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From Formula D To X Games Rally - Tech-Knowledge

From drift to rally spec.

Scott Tsuneishi
Jan 7, 2011
Photographer: Larry Chen Writer: Stephan Verdier

At the age of 17, Stephan Verdier began his motorsports career go-kart racing in his birth country of France, where he successfully finished Eighth in the nation. After moving to the U.S. in 1993, Verdier entered a Bridgestone driver search that staged him against 1,200 competing applicants, which he won outright and was awarded a contract to campaign a full season in the Canadian Formula F2000 series. His love of road racing spurred an interest in rally, and by 1992 he was piloting an '02 Subaru WRX in the PGT class of the SCCA Western State Rally Championships, leading his team to becoming the first to ever claim an overall event win, on their way to taking home the championship. Verdier's passion morphed once again in 2006, when he entered Formula Drift ranks, competing in both sanctioned rally and drifting competitions from behind the wheels of different cars. But in the summer of 2010 another challenge arose: compete in rally and drift, only this time, from behind the wheel of the same car.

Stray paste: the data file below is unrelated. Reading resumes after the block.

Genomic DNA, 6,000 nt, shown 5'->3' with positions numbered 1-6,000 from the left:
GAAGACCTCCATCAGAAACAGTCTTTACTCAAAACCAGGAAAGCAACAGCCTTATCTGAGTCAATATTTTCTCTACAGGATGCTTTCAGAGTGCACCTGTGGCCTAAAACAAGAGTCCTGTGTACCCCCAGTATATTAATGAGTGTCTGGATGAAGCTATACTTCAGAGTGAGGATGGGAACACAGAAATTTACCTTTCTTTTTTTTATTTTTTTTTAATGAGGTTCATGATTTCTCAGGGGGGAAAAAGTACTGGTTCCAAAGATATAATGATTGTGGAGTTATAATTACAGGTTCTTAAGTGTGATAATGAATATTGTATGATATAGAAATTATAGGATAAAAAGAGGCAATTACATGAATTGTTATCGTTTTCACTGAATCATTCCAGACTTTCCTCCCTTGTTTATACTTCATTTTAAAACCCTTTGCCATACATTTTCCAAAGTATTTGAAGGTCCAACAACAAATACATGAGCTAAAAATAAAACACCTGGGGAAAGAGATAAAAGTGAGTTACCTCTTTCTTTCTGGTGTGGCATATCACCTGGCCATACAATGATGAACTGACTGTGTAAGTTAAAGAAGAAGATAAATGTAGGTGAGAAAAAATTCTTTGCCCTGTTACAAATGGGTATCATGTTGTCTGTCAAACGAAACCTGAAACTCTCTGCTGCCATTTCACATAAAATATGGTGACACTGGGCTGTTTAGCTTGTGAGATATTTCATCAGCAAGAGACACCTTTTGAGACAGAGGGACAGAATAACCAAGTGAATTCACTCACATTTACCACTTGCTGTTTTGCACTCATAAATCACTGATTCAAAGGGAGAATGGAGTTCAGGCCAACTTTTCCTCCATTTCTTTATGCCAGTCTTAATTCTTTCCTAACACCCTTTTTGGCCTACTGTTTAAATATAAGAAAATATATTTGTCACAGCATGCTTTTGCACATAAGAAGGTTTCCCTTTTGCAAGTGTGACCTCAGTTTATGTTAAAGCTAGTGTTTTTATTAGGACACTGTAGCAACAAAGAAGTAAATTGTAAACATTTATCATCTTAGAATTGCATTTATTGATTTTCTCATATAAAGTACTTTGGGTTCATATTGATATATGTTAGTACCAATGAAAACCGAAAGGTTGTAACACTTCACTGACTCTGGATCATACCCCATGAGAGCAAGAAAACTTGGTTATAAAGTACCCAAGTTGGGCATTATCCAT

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In 2010, after making a Top 16 appearance in Round 3 at Formula D, New Jersey, Verdier received a surprise call by X Games promoters with an offer to compete in the Super Rally of X Games 16. "I was really excited to hear the news," states Verdier, "but only had one car at my disposal at the time-meaning I only had two weeks to transform my '06 Subaru STI from drift- to rally-spec."

GTI Chassis Work
Almost the moment the Subie came back from competing in Round 4 of Formula D in Seattle, Verdier was behind the wheel of his pickup, trailoring it to Gialamas Technical Innovations (GTI) in San Clemente, CA. GTI has been a full-time supporter of Verdier in the Formula D series (building Dai's time-attack 350Z that split the Feb '10 cover of 2NR with our very own 370Z), and was called upon to prepare the chassis for X Games. "Protecting the car from abuse was our first priority," stated Gialamas, "to allow Stephan to lean on his competitors if need be without damaging the body. We modified the front and rear bumpers and designed a skidplate to protect the engine, transmission, fuel cell, and differential.

GTI also changed the original big-brake setup used for drifting to a smaller set that would fit the 15-inch Enkei gravel wheels (sponsored by Subaru of Ontario) and rally-spec Cooper tires needed for rally. Another concern was the aluminum radiator plumbing GTI had built for Stephan in 2009, when the radiator was moved into the trunk to improve cooling and weight balance for drifting. The setup was susceptible to both gravel and hard landings, so GTI ended up switching to more pliable braided stainless lines and -20 AN fittings.